# The `bridgedist`

Basics

#### Bruce J. Swihart

#### 2024-10-18

`## The argument `scale` has been replaced with `phi` in this version.`

`## The top of page 77o in Wang Louis 2003 states phi is not a scale.`

`## Please start using the `phi` argument now.`

Recreate the plot from Wang and Louis (2003) where the Bridge,
Normal, and Logistic all have unit variance and mean 0 with ggplot2:

```
library(reshape2)
library(ggplot2)
xaxis = seq(-4,4,.01)
df = data.frame( xaxis,
Bridge = dbridge(xaxis, phi=1/sqrt(1+3/pi^2)),
Normal = dnorm(xaxis),
Logistic = dlogis(xaxis, scale=sqrt(3/pi^2)))
melt.df <- melt(df, id.vars = "xaxis")
colnames(melt.df) <- c("x", "Distribution", "value")
ggplot(melt.df, aes(x, value, color=Distribution)) +
geom_line(size=1.05) +
ylab("Probability density function")
```

```
## Warning: Using `size` aesthetic for lines was deprecated in ggplot2 3.4.0.
## ℹ Please use `linewidth` instead.
## This warning is displayed once every 8 hours.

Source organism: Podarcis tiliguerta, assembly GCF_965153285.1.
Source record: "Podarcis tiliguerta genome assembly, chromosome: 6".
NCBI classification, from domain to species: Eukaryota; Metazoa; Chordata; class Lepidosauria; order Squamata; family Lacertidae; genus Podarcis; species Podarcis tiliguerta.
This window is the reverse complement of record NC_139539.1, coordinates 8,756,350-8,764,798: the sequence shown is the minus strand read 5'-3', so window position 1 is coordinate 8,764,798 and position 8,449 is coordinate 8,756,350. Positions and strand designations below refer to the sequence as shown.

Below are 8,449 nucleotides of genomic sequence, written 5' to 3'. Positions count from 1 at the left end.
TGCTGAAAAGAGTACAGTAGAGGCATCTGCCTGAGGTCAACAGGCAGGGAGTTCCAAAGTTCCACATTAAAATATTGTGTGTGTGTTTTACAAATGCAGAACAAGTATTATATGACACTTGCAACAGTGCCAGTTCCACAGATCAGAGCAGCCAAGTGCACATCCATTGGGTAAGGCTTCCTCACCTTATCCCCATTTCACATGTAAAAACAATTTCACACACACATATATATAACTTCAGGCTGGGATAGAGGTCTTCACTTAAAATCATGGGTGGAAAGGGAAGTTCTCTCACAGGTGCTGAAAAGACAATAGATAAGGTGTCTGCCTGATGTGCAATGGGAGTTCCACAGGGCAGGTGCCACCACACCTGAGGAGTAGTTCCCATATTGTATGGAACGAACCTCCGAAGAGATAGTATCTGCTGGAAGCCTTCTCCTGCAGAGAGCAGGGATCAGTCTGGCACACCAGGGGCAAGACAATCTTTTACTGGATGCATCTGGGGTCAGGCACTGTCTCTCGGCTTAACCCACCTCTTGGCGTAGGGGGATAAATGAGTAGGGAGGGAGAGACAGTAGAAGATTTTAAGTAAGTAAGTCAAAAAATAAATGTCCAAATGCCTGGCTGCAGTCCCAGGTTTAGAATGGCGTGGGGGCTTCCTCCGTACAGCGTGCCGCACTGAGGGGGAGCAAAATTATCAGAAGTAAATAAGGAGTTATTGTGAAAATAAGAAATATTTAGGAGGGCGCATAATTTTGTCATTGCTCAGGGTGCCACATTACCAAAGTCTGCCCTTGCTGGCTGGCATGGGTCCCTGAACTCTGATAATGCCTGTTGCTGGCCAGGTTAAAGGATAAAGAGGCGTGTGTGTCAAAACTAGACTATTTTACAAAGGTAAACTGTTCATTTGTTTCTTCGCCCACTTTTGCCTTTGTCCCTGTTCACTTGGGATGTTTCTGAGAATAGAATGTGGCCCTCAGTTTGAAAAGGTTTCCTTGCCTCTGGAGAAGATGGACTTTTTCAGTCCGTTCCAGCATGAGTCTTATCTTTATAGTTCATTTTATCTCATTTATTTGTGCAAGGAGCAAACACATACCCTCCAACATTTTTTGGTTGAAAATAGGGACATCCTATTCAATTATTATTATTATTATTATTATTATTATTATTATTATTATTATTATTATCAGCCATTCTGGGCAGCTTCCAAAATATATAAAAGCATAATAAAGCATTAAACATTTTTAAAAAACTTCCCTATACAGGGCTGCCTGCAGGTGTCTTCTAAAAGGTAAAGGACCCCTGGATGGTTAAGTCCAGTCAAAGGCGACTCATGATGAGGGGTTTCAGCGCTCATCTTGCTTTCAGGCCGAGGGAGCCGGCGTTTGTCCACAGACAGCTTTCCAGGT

## Call `lifecycle::last_lifecycle_warnings()` to see where this warning was
## generated.
```

Fig. 1. Probability density functions of the
Gaussian, logistic and bridge, for logistic, distributions each with
zero mean and unit variance.

The implication is that a random variable from a Bridge distribution
plus random variable from a standard logistic distribution is a logistic
random variable with a scale greater than one (1/phi).

```
phi <- 0.5
df = data.frame(
Bridge = rbridge(1e5, phi=phi),
Std_Logistic = rlogis(1e5),
BridgePlusStd_Logistic = rbridge(1e5, phi=phi) + rlogis(1e5),
Logistic = rlogis(1e5, scale=1/phi)
)
melt.df <- melt(df)
colnames(melt.df) <- c("Distribution", "value")
ggplot(melt.df, aes(value)) +
facet_grid(.~Distribution) +
geom_histogram()
```

Fig. 2. 10000 random variates in each panel.
From left to right: the bridge distribution, the logistic with scale=1,
the sum of the previous two, and the logistic with scale=1/phi. Note how
similar the third and fourth panel, the application supporting the
theory.